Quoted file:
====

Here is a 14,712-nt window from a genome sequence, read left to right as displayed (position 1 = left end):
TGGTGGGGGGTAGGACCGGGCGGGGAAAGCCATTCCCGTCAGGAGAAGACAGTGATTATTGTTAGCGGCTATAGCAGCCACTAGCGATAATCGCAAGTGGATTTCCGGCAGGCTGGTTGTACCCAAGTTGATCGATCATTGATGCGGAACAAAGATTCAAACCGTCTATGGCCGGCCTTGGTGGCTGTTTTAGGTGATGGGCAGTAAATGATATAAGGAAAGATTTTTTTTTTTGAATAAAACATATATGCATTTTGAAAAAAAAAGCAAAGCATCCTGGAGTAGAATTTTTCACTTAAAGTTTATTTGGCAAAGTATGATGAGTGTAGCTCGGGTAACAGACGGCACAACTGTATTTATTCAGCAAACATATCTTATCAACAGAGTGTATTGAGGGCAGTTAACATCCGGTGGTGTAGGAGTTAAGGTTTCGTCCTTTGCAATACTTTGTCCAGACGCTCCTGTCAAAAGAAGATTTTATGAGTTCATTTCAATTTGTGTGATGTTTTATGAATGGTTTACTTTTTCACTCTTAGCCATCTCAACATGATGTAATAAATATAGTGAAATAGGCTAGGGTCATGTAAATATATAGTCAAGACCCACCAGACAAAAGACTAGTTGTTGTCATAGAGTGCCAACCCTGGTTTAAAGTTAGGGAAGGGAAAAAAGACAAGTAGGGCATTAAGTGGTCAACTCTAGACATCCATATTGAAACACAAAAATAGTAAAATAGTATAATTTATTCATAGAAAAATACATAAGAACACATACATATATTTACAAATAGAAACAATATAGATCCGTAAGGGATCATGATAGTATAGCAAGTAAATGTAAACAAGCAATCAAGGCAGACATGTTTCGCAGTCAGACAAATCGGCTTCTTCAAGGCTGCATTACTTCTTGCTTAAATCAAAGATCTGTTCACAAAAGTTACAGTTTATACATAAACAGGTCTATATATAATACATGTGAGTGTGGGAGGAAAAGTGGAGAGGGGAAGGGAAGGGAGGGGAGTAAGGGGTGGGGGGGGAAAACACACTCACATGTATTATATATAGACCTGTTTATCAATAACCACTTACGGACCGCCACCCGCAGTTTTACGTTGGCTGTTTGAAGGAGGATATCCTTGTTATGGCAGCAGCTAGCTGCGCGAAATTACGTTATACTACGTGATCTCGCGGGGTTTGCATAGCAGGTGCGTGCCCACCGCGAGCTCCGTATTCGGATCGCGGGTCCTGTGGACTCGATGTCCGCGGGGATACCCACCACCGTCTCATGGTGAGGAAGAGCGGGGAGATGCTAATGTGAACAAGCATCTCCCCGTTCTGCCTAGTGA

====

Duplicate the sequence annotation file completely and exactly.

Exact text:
Here is a 14,712-nt window from a genome sequence, read left to right as displayed (position 1 = left end):
TGGTGGGGGGTAGGACCGGGCGGGGAAAGCCATTCCCGTCAGGAGAAGACAGTGATTATTGTTAGCGGCTATAGCAGCCACTAGCGATAATCGCAAGTGGATTTCCGGCAGGCTGGTTGTACCCAAGTTGATCGATCATTGATGCGGAACAAAGATTCAAACCGTCTATGGCCGGCCTTGGTGGCTGTTTTAGGTGATGGGCAGTAAATGATATAAGGAAAGATTTTTTTTTTTGAATAAAACATATATGCATTTTGAAAAAAAAAGCAAAGCATCCTGGAGTAGAATTTTTCACTTAAAGTTTATTTGGCAAAGTATGATGAGTGTAGCTCGGGTAACAGACGGCACAACTGTATTTATTCAGCAAACATATCTTATCAACAGAGTGTATTGAGGGCAGTTAACATCCGGTGGTGTAGGAGTTAAGGTTTCGTCCTTTGCAATACTTTGTCCAGACGCTCCTGTCAAAAGAAGATTTTATGAGTTCATTTCAATTTGTGTGATGTTTTATGAATGGTTTACTTTTTCACTCTTAGCCATCTCAACATGATGTAATAAATATAGTGAAATAGGCTAGGGTCATGTAAATATATAGTCAAGACCCACCAGACAAAAGACTAGTTGTTGTCATAGAGTGCCAACCCTGGTTTAAAGTTAGGGAAGGGAAAAAAGACAAGTAGGGCATTAAGTGGTCAACTCTAGACATCCATATTGAAACACAAAAATAGTAAAATAGTATAATTTATTCATAGAAAAATACATAAGAACACATACATATATTTACAAATAGAAACAATATAGATCCGTAAGGGATCATGATAGTATAGCAAGTAAATGTAAACAAGCAATCAAGGCAGACATGTTTCGCAGTCAGACAAATCGGCTTCTTCAAGGCTGCATTACTTCTTGCTTAAATCAAAGATCTGTTCACAAAAGTTACAGTTTATACATAAACAGGTCTATATATAATACATGTGAGTGTGGGAGGAAAAGTGGAGAGGGGAAGGGAAGGGAGGGGAGTAAGGGGTGGGGGGGGAAAACACACTCACATGTATTATATATAGACCTGTTTATCAATAACCACTTACGGACCGCCACCCGCAGTTTTACGTTGGCTGTTTGAAGGAGGATATCCTTGTTATGGCAGCAGCTAGCTGCGCGAAATTACGTTATACTACGTGATCTCGCGGGGTTTGCATAGCAGGTGCGTGCCCACCGCGAGCTCCGTATTCGGATCGCGGGTCCTGTGGACTCGATGTCCGCGGGGATACCCACCACCGTCTCATGGTGAGGAAGAGCGGGGAGATGCTAATGTGAACAAGCATCTCCCCGTTCTGCCTAGTGA